The Nature Conservancy engages ex-Louis Dreyfus CEO for pro bono advisory role
Ian McIntosh will help guide global non-profit’s pioneering work on regenerative food systems
As efforts deepen to encourage a global transformation of food systems to better balance the needs of people and planet, The Nature Conservancy (TNC) will be tapping into expert insights from the former CEO of one of the world’s largest agriculture commodity companies.
Having retired from his role as chief executive of Netherlands-based Louis Dreyfus Co. Holdings BV in September 2020, Ian McIntosh has agreed to provide ongoing pro bono consultancy to TNC’s global agriculture leadership, based on his experiences at the helm of one of world’s ‘Big Four’ commodity traders.
McIntosh’s insights will contribute in particular to the Conservancy’s efforts to reduce deforestation, habitat conversion and land degradation across global food systems, as well as informing its work to expand the role played by innovative financial mechanisms in driving progress against these and other pressing conservation priorities.
Commenting on this new advisory role, TNC’s global agriculture director David Cleary said: “Few figures in this sector boast a resumé quite like Ian’s, so we’re proud that he has consented to share his expertise across initiatives including our Innovative Finance for Amazon, Cerrado and Chaco program, which has already seen soy farmers in Brazil provided with innovative low-cost financing in return for avoiding further habitat conversion.”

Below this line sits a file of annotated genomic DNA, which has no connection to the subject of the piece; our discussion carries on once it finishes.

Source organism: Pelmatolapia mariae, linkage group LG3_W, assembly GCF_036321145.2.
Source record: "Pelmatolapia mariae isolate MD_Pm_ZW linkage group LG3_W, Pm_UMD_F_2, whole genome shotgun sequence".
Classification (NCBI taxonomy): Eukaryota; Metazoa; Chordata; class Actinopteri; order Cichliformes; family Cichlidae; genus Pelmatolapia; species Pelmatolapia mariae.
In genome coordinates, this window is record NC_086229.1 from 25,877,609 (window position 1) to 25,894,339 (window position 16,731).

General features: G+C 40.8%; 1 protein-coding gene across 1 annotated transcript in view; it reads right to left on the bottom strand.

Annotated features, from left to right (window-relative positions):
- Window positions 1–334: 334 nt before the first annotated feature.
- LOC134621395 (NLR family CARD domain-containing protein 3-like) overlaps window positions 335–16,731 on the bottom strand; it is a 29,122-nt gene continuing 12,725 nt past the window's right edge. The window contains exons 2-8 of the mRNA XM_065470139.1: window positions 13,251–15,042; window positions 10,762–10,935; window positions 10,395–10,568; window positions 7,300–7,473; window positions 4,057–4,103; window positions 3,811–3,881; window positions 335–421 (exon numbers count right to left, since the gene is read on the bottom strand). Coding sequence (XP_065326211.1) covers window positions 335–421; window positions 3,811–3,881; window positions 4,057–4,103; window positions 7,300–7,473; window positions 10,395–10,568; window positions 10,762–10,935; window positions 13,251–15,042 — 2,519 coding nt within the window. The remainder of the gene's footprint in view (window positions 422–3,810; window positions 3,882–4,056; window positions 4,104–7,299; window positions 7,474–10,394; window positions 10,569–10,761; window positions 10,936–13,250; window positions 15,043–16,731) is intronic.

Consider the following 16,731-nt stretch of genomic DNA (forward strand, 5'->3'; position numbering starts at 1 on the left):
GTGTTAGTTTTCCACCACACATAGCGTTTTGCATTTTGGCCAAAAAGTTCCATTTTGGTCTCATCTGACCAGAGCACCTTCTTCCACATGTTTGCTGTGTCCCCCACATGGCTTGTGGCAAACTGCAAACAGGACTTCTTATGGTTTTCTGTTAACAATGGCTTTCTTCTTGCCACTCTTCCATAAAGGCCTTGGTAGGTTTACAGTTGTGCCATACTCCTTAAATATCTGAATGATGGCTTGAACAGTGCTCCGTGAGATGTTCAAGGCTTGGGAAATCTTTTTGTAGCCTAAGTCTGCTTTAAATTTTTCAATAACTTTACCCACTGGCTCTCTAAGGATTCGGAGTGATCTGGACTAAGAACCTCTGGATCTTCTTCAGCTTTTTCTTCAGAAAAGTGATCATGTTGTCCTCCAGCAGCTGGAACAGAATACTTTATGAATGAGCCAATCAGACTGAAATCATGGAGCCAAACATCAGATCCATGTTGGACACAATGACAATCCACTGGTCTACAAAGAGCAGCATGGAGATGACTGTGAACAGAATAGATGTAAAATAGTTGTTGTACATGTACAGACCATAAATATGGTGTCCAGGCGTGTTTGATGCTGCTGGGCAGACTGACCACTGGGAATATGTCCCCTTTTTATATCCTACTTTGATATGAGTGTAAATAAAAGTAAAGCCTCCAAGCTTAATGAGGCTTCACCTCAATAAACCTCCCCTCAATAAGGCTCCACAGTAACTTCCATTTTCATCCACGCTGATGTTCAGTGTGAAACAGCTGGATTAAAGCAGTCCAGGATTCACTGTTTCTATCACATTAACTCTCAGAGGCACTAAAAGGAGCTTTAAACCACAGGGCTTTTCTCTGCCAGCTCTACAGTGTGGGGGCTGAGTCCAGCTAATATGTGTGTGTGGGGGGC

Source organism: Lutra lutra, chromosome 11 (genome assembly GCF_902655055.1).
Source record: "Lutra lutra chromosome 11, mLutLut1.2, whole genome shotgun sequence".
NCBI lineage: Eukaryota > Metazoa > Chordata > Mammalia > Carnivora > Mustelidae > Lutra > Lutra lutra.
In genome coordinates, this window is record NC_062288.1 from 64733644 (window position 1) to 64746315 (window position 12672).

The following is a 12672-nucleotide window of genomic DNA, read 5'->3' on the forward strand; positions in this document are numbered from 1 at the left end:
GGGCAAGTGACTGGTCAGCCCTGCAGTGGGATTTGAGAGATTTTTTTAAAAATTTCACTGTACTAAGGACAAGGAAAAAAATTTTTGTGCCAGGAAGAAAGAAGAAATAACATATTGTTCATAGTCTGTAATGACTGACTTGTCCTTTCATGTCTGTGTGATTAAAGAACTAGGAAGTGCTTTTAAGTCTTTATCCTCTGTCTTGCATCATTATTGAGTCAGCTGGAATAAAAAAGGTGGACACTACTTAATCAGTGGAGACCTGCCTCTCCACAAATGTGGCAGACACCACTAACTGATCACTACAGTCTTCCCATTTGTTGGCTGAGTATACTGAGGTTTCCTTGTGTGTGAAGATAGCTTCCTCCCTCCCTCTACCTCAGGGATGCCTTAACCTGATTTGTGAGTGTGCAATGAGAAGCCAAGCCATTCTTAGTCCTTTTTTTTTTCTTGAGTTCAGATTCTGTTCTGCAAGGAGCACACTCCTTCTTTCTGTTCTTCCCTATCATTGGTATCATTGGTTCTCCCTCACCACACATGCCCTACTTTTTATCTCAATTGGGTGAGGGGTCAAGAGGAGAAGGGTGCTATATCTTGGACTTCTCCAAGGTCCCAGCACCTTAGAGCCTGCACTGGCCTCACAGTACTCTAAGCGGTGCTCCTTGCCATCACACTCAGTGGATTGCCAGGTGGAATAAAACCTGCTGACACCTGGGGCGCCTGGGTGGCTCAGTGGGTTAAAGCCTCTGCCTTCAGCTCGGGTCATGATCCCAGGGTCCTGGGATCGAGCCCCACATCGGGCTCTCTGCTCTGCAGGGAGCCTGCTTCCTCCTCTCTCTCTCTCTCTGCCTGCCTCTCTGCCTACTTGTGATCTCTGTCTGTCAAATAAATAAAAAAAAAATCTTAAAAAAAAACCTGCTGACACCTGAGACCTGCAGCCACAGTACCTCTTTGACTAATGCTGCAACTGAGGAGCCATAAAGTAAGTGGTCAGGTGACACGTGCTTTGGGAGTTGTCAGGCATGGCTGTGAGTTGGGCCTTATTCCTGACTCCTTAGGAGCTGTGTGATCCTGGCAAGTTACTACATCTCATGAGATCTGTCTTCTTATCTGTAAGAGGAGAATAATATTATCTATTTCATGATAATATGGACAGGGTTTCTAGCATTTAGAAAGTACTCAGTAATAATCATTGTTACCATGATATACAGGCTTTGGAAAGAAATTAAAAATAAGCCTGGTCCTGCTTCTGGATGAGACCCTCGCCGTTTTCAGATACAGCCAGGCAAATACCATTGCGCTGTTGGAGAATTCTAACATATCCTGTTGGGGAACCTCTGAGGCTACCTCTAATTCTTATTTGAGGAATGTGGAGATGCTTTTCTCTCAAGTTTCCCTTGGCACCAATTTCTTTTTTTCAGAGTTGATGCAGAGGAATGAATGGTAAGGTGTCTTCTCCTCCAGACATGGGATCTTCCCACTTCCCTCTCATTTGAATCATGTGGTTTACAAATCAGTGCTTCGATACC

Alongside these efforts to promote regenerative food systems in the terrestrial realm, McIntosh will also provide insights for TNC’s efforts to stimulate a ‘blue revolution’ in regenerative aquaculture and large-scale fisheries.
Elaborating on his pro bono role, McIntosh said: “Having spent over three decades at the forefront of the global agricultural commodities sector – and witnessing considerable change and evolution during that time – I’ve seen first-hand the potential for food systems that better reconcile the need for productivity with a ‘net-positive’ impact on biodiversity, and I’m excited at the prospect of working with a pragmatic, solutions-focused organisation like The Nature Conservancy and its global stakeholder audiences at such a critical time.”
To read more about TNC’s vision for a truly sustainable global food system, visit: https://www.nature.org/en-us/what-we-do/our-insights/perspectives/grow-positive-regenerative-global-food-system/
The Nature Conservancy is a global conservation organization dedicated to conserving the lands and waters on which all life depends. Guided by science, we create innovative, on-the-ground solutions to our world's toughest challenges so that nature and people can thrive together. We are tackling climate change, conserving lands, waters and oceans at an unprecedented scale, providing food and water sustainably and helping make cities more sustainable. Working in 76 countries and territories: 37 by direct conservation impact and 39 through partners, we use a collaborative approach that engages local communities, governments, the private sector, and other partners. To learn more, visit www.nature.org or follow @nature_press on Twitter.